For the art lover frustrated by the closure of galleries and museums during these fraught virus-infected times, there exists some possible respite with a new socially distancing-friendly exhibition by that maestro of public sculpture, Helaine Blumenfeld.
Her largest solo exhibition to date, Looking Up, is spread around London’s Canary Wharf area stretching from Westferry Circus to the north, through Cabot Square, Jubilee Park to Wood Wharf in the south. In addition to these 10 large-scale outdoor works are some 25 sculptures on view within the spacious lobby of One Canada Square.
This is the culmination of decades of work that has seen nearly 100 Blumenfeld commissions placed in public places around the world. Here in the UK, people will know her work that stands outside the cathedrals of Salisbury and Ely, overlooking Hyde Park, and in Clare College Cambridge to name just a few.
People who live and work in Canary Wharf will already be acquainted with Fortuna, a bronze work with a glowing golden patina that is many ways typical of the sculptural language that some have dubbed the Genre Blumenfeld. It was installed in Jubilee Park in 2016 and, with a mix of the figurative and abstraction, bears a tree-like form with branches opening out in a spirit of optimism evoking Fortuna the Roman Goddess of fortune.
Born in America in 1942, Blumenfeld has lived in the UK since the late 1960s. She began working in wood, subsequently moving to bronze. A trip to Pietrasanta in Tuscany proved a significant turning point in her career. The town lies near the famous Carrara marble quarries and here she learnt the art of carving with the same stone used since Roman times and with which Michaelangelo sculpted his famous statue of David.
Blumenfeld has studios in Pietrasanta as well as in her home at Grantchester near Cambridge. In fact, this show proved particularly challenging to mount since her Italian support team was unable to accompany her because of the lockdown the Coronavirus has caused in Italy. Blumenfeld’s use of a wide-range of materials is evident here. There are marble works, plenty of bronze, cedar wood and terracotta.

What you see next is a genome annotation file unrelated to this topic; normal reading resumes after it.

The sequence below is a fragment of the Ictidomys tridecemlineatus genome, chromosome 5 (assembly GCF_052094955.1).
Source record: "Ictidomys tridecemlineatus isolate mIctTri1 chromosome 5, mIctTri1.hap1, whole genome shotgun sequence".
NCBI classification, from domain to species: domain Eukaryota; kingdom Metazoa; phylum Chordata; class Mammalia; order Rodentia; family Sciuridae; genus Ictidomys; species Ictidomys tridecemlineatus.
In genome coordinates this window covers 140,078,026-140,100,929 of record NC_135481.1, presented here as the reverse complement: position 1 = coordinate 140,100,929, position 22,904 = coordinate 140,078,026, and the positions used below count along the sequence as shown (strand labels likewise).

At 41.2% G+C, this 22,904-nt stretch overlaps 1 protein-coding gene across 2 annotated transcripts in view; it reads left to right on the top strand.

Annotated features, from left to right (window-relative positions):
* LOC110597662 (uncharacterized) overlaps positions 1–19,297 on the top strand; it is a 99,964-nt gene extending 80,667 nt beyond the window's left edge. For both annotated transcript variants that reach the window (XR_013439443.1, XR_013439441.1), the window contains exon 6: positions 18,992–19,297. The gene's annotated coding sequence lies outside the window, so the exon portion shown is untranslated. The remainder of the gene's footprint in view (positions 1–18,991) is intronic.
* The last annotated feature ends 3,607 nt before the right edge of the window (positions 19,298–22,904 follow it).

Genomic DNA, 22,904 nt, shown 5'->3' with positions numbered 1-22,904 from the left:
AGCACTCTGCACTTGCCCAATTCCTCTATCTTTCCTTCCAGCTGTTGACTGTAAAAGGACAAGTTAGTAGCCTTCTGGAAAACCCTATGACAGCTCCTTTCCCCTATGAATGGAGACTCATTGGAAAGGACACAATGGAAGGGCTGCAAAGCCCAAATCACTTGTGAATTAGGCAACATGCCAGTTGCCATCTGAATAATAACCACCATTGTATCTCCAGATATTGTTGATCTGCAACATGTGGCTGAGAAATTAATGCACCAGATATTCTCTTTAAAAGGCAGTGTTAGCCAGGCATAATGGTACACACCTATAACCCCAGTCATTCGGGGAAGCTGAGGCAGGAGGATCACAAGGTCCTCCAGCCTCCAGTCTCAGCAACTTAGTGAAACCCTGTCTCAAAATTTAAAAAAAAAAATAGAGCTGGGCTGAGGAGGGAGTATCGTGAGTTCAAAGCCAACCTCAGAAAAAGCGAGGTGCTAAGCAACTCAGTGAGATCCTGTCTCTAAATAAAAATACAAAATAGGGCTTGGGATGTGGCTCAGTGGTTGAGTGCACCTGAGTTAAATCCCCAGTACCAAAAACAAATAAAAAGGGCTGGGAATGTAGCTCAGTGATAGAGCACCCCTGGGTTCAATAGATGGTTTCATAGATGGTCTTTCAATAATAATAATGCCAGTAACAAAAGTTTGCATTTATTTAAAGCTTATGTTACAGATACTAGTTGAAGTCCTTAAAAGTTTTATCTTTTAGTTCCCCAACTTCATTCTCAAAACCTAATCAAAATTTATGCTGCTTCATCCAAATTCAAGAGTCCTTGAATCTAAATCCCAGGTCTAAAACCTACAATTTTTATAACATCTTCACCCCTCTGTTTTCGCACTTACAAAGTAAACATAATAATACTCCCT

Metamorphosis, above, is a work which will become a permanent feature even after the exhibition closes in June. With its blue-green patina, it has a wonderful elasticity to it, a work of many layers and shifting perspectives.
Flight, above has a poise and a balance that seems to defy gravity. It has that upward movement that characterises the whole exhibition coupled with a real energetic quality. One of the pieces housed in One Canada Square lobby is entitled Toward the Precipice. The title springs from Blumenfeld’s conviction that technology has made our society more impersonal. Rather than providing us with a sense of empathy, we have become more isolated in our digital world. She believes we are in danger of sliding complacently towards a precipice.
“Have we gone too far for people to help each other?”, she asks when I spoke to her at her home a few days ago. “Are we too self-involved? Are we too concerned with commercial well-being? Are we too spoilt or can we empathise? Can government instead of engaging with surveilling, are they really able to know what’s needed? Do we have that kind of network? There seems to me to be a total lack of global co-operation and we have to see within a country if there’s co-operation. I see in America people are buying guns and ammunition because they are afraid of civil unrest. Then the precipice has been reached. And I feel we are rushing towards that.”
So Looking Up is in a way a kind of antidote to a world in which she feels real communication is disappearing. Not only are you looking up in a physical sense at these towering sculptures, but you are looking up to beyond the everyday for the kind of spiritual uplift that beautiful works of art can bring, a way of recharging the soul and regaining our sense of self and of unity. And don’t we just need that at this anxious time.
Looking Up is due to show until 26 June 2020. All images are courtesy of the artist and the photographs are by Sean Pollock.
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